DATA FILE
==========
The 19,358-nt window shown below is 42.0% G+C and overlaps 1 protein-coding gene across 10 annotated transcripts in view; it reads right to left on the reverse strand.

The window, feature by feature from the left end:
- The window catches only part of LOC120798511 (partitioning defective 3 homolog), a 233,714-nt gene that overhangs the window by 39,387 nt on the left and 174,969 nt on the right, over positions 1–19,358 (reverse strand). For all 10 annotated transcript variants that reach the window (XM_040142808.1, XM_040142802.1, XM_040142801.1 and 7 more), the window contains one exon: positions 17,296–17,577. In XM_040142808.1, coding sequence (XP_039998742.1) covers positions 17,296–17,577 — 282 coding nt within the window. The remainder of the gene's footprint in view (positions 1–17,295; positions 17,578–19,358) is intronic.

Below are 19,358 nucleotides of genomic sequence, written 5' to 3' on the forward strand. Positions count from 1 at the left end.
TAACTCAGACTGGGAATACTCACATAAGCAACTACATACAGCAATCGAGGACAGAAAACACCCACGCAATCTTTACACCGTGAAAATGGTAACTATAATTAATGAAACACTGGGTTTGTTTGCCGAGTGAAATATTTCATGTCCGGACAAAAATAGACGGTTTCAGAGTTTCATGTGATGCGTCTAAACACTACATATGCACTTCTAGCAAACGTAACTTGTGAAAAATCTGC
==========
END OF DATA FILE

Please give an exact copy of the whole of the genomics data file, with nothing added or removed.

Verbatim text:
The 19,358-nt window shown below is 42.0% G+C and overlaps 1 protein-coding gene across 10 annotated transcripts in view; it reads right to left on the reverse strand.

The window, feature by feature from the left end:
- The window catches only part of LOC120798511 (partitioning defective 3 homolog), a 233,714-nt gene that overhangs the window by 39,387 nt on the left and 174,969 nt on the right, over positions 1–19,358 (reverse strand). For all 10 annotated transcript variants that reach the window (XM_040142808.1, XM_040142802.1, XM_040142801.1 and 7 more), the window contains one exon: positions 17,296–17,577. In XM_040142808.1, coding sequence (XP_039998742.1) covers positions 17,296–17,577 — 282 coding nt within the window. The remainder of the gene's footprint in view (positions 1–17,295; positions 17,578–19,358) is intronic.

Below are 19,358 nucleotides of genomic sequence, written 5' to 3' on the forward strand. Positions count from 1 at the left end.
TAACTCAGACTGGGAATACTCACATAAGCAACTACATACAGCAATCGAGGACAGAAAACACCCACGCAATCTTTACACCGTGAAAATGGTAACTATAATTAATGAAACACTGGGTTTGTTTGCCGAGTGAAATATTTCATGTCCGGACAAAAATAGACGGTTTCAGAGTTTCATGTGATGCGTCTAAACACTACATATGCACTTCTAGCAAACGTAACTTGTGAAAAATCTGC